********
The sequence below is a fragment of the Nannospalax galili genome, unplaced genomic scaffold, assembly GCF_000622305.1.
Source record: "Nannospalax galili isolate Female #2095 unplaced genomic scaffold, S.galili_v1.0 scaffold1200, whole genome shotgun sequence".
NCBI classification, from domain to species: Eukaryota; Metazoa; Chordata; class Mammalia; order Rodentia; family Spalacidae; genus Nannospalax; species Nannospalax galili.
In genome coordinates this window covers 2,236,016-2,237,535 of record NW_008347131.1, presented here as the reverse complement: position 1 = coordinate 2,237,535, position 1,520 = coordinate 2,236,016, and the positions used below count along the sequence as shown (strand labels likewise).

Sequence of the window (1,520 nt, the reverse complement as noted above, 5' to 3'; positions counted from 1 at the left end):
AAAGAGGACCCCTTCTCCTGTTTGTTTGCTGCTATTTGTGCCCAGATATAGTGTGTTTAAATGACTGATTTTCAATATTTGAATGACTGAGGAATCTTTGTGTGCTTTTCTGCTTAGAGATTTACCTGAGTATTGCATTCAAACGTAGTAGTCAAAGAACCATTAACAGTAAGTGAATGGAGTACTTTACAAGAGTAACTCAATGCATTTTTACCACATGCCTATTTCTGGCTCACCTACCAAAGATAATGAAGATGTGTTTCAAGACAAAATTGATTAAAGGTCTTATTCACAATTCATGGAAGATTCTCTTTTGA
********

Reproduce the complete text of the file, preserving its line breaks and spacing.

The sequence below is a fragment of the Nannospalax galili genome, unplaced genomic scaffold, assembly GCF_000622305.1.
Source record: "Nannospalax galili isolate Female #2095 unplaced genomic scaffold, S.galili_v1.0 scaffold1200, whole genome shotgun sequence".
NCBI classification, from domain to species: Eukaryota; Metazoa; Chordata; class Mammalia; order Rodentia; family Spalacidae; genus Nannospalax; species Nannospalax galili.
In genome coordinates this window covers 2,236,016-2,237,535 of record NW_008347131.1, presented here as the reverse complement: position 1 = coordinate 2,237,535, position 1,520 = coordinate 2,236,016, and the positions used below count along the sequence as shown (strand labels likewise).

Sequence of the window (1,520 nt, the reverse complement as noted above, 5' to 3'; positions counted from 1 at the left end):
AAAGAGGACCCCTTCTCCTGTTTGTTTGCTGCTATTTGTGCCCAGATATAGTGTGTTTAAATGACTGATTTTCAATATTTGAATGACTGAGGAATCTTTGTGTGCTTTTCTGCTTAGAGATTTACCTGAGTATTGCATTCAAACGTAGTAGTCAAAGAACCATTAACAGTAAGTGAATGGAGTACTTTACAAGAGTAACTCAATGCATTTTTACCACATGCCTATTTCTGGCTCACCTACCAAAGATAATGAAGATGTGTTTCAAGACAAAATTGATTAAAGGTCTTATTCACAATTCATGGAAGATTCTCTTTTGA